PhD project: Objects of Entanglement and Allure - Steps Towards An Anthro-De-Centric Position In Speculative Design

Tau Lenskjold

This project explores the emergence of a speculative position within the context of Critical Design that traditionally has used design as a medium to question preconceived values and probe alternative futures. Beyond a semiotic and ideologically founded critical stance this dissertation argues for a re-conceptualisation of the experimental design artefact that also and equally pays attention to the objects intrinsic allure, its socio-material entanglement and is translational powers.

The re-framing of critique as speculation set forth in this project follow three interrelated process lines through the thesis. The first of these lines re-trace speculative design from the design avant-garde movements from the 1960s to contemporary applications of speculation in design research. The second process line investigates speculative design at the intersection of collaborative design research and the social sciences, mainly drawing on research from Science and Technology Studies and anthropology.  The third and final process line builds on the insights gained from the experimental design project Urban Animals & Us.  Through a series of design experiments inquiring the possibility of instigating new relationships between seniors and urban animals like gulls and magpies, the project informs the conceptual development of an antro-de-centric stance in design research that seeks to incorporate non-humans others in the ‘collaborative circle’ by critically insisting on design speculations as a means to inquire into the ontological pluralism of multispecies perspectives.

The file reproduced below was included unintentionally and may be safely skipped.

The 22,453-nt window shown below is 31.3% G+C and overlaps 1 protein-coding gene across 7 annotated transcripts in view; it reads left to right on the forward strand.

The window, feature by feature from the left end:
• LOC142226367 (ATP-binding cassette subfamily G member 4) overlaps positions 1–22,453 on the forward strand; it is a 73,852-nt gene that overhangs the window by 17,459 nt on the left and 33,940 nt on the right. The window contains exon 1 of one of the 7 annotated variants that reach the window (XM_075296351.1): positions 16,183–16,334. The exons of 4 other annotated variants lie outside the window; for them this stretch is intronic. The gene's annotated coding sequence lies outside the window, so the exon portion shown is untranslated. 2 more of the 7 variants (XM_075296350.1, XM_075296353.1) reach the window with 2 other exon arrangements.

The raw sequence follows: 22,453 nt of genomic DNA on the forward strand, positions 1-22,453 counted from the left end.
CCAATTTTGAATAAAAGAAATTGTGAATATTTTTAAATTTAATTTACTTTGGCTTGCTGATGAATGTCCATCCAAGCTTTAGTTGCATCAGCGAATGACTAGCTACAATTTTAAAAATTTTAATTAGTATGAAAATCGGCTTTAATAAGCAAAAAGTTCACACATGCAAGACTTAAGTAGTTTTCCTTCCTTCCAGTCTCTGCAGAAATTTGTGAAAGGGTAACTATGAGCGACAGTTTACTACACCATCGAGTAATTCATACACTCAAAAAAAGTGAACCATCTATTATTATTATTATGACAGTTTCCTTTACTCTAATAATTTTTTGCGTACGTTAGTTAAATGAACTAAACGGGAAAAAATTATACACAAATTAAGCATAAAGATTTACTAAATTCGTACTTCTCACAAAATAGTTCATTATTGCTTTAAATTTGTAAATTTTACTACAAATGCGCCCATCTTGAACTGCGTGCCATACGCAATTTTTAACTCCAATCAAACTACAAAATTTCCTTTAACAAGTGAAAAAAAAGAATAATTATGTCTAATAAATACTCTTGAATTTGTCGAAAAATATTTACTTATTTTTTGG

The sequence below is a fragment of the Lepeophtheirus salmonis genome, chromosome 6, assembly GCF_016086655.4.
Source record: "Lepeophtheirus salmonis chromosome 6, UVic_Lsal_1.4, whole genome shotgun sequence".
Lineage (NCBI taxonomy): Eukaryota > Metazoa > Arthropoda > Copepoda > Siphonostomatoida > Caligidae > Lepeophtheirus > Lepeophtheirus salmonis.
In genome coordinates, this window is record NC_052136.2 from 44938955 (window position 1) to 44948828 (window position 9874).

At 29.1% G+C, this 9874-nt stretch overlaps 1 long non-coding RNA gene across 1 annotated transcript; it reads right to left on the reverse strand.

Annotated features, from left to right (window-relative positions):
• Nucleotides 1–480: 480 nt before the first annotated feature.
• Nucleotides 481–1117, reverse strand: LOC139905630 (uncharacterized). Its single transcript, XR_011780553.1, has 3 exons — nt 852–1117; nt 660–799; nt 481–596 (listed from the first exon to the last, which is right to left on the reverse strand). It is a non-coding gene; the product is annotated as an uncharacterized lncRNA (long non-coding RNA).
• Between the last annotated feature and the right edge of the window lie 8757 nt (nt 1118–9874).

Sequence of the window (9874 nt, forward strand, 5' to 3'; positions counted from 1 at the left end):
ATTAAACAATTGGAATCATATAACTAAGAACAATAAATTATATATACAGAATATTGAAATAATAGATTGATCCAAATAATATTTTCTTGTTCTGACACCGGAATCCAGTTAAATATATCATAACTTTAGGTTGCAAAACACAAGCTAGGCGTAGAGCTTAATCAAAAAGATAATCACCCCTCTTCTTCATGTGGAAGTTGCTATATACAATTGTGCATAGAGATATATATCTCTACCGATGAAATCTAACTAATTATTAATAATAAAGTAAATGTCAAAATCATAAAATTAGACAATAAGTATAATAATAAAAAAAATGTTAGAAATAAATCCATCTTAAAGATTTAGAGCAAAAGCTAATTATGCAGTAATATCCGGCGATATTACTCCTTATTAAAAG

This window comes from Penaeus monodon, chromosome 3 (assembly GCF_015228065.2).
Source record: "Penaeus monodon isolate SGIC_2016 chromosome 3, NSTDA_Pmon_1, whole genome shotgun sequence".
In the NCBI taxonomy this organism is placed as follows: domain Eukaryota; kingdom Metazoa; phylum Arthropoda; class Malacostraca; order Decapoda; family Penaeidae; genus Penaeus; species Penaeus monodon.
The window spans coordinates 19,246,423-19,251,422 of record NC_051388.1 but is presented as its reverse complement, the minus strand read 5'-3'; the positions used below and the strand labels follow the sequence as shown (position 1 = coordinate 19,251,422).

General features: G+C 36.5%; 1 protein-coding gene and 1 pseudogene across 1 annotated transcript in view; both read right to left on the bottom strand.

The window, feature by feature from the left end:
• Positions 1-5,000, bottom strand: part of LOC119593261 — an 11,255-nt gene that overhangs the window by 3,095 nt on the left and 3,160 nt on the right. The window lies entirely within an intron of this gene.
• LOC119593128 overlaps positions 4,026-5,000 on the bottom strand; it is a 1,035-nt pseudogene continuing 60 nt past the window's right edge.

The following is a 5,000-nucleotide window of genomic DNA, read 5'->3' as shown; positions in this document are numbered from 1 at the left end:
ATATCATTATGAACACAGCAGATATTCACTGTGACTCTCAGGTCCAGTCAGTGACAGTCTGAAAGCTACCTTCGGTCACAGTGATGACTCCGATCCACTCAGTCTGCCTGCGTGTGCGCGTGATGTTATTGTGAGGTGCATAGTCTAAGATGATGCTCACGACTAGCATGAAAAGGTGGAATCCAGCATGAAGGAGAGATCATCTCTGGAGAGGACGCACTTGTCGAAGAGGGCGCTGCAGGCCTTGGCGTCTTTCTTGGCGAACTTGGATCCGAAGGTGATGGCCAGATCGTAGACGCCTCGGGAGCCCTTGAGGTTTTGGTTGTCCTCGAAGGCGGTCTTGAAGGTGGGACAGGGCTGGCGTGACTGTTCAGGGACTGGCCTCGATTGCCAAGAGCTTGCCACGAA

By drawing on a multifaceted methodological approach ranging from the analysis of existing works in design and art, through the historical development of speculative design to collaborative design experiments, the dissertations seeks to develop, capture and elucidate a notion of speculation in design that simultaneously extend a critical stance along two main trajectories that expounds speculative artifacts as, respectively, related to research practices of conducting design inquiries and partaking in design activism. The dissertation’s main contribution thus may be viewed as the weaving-together of a ‘complicated’ yet operational and contemporaneous conception of speculative design that foregrounds the designed artifact’s capacity to both open up new vistas of reality and connect us to a larger collective ‘we’.